After you earn your license, there’s a feeling of freedom. You’re officially allowed to soar the skies without the permission of your CFI. With great power, comes great responsibility – so they say; and they’re right. So what happens after the point when you earn your pilot license?
Aside from the obvious, more training. There’s a nagging issue at hand and by nagging, I mean friends and family. I’m sure all student pilots can relate to friends and family constantly seeking updates on your progress and asking “When can you take me flying?” After you have your license, even the “friends” you haven’t heard from in years come out of the woodwork. I’m sure you’ve already identified that first passenger. It’s memorable so make sure you bring someone special. From the perspective of a recently licensed pilot, here’s my advice on what to anticipate.
Plan the flight with the passenger in mind. Consider the places and landmarks that your passenger is going to recognize from the air. The obvious first choice is his home and local city. Some interesting options that you’ll want to consider are any nearby theme parks, recreational areas, and favorite shopping centers. Know your intended route before you go and plan for the appropriate altitudes and airspace requirements. The duration of the flight is up to you. I flew for about an hour and that seemed like the right amount of time for the passenger.
Preflight and pictures
When you’re preflighting the airplane, it’s fun and interesting to describe the process. It also helps keep you focused on the task. Most of the basics we learned the first week of training are fascinating to your passenger. This is also an opportunity to instill confidence with your sharp aeronautical knowledge. For example, explain the way air flows over the wing and how that creates lift courtesy of Bernoulli’s Principle. Demonstrate how the yoke controls the ailerons and describe the purpose. My favorite demonstration on the ground was taxiing. When you’re taxiing the airplane, start with your hand on the yoke and focus your passenger’s attention. Casually mention that you’re actually steering with your feet and let go of the yoke. Expect some funny reactions. Some levity may be beneficial this phase of the journey.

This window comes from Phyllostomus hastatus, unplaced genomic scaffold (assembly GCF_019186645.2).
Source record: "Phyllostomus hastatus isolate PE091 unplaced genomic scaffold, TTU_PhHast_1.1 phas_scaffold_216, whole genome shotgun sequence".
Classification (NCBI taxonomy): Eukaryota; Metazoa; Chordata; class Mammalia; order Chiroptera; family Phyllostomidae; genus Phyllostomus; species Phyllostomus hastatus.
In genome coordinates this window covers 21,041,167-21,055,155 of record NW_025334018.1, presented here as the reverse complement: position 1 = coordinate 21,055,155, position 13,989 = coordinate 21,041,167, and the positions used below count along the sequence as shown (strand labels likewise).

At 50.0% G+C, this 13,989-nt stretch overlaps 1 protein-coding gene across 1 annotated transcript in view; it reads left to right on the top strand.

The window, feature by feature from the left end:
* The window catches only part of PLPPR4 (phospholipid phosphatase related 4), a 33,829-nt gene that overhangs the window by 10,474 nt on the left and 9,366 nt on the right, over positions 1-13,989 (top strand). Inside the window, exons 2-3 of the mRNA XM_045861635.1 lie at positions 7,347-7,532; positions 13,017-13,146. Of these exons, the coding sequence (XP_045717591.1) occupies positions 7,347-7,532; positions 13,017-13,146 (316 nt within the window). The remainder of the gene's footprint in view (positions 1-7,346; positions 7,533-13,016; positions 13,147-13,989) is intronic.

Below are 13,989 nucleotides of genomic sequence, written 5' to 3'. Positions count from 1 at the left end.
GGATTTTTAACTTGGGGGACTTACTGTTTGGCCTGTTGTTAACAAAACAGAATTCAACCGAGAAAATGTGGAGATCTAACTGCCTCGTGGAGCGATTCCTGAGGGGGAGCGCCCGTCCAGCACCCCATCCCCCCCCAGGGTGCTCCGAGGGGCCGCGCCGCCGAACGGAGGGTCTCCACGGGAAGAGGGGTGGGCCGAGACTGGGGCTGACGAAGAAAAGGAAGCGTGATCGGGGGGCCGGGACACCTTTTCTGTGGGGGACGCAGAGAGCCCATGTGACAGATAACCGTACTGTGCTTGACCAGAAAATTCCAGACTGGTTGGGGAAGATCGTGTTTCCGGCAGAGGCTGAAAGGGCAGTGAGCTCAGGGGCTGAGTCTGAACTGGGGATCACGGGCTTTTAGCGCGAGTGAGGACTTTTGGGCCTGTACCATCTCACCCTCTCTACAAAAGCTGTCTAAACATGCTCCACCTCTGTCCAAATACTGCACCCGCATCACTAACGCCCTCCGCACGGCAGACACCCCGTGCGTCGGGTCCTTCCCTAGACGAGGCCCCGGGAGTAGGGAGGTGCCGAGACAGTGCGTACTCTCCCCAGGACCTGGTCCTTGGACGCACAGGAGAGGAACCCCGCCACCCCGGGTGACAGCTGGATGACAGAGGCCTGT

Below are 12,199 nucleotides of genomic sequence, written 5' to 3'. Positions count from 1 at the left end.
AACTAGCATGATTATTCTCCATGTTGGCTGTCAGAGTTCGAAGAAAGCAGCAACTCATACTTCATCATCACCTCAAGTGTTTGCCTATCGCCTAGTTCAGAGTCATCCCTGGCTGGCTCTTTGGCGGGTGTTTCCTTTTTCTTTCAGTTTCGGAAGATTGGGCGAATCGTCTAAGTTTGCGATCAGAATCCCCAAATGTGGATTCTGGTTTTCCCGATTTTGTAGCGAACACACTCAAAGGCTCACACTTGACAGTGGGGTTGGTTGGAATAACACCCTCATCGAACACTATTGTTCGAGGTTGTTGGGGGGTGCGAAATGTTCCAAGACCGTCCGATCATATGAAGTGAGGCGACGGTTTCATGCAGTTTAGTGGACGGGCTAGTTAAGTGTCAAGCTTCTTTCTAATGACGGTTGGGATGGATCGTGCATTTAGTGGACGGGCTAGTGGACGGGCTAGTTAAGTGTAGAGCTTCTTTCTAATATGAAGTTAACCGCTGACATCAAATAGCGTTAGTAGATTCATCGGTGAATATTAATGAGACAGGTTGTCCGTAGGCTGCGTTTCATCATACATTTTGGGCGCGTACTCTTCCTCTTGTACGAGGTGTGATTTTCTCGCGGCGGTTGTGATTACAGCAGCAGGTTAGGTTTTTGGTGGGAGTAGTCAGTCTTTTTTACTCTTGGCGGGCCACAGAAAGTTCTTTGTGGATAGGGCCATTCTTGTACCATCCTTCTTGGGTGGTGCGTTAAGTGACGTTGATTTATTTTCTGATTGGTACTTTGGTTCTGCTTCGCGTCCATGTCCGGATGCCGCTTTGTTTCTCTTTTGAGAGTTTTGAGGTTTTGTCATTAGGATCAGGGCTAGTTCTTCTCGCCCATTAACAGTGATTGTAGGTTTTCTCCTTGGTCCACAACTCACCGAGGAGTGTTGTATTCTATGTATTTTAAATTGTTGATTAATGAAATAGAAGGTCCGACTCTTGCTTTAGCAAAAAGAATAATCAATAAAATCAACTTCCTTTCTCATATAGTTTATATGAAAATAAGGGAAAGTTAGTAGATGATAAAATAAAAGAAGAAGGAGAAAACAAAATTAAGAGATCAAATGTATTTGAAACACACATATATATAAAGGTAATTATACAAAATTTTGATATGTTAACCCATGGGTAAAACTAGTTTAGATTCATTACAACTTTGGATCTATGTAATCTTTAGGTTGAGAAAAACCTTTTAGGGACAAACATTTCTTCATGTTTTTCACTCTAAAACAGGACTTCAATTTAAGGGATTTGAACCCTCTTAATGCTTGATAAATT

Take advantage of the great photo opportunities during preflight. Don’t forget the before and after shot. Selfies are highly recommended. In today’s world, you probably won’t have to remind your passenger to take photos, but be sure to get some for yourself too.
Checklist for your first flight – Don’t forget the essentials!
- Video Camera- record as much of the experience as you can. I used the 360fly 4K camera for our flight. I really like the ability to swipe to change vantage points and look outside and inside the airplane. The 360fly app makes editing simple and you can even save still images from the video.
- Extra Sunglasses- just in case they forget. Not only does that give your passenger the cool look of an aviator, but also allows the eyes to relax and will make the experience more enjoyable.
- Spare Headset- May seem like a no-brainer but most of us only carry one headset, so make plans to borrow from a fellow pilot.
- Air sickness bags- Hopefully you won’t need them but if you do, you’ll be glad you stuck one in your flight bag. So will the sick passenger.
- Chewing Gum- Chewing gum can help alleviate those inner-ear pressure issues. Bonus- you’ll both have minty fresh breath for the close quarters of the flight deck.
Before the flight, admittedly I was anxious to fly my first passenger. After all, a perfect flight can be spoiled with a not so perfect landing in the eyes of a passenger. Afterwards, I believe I enjoyed the experience as much or more as my passenger. I’ll admit, I was nervous for how the flight would go and for the comfort of my passenger, but once you sit in that seat the “pilot brain” takes over. Follow your checklists, make sure to maintain your instrument scan and look for traffic.
Don’t delay that first passenger flying experience. It could be your best flight and best memory yet.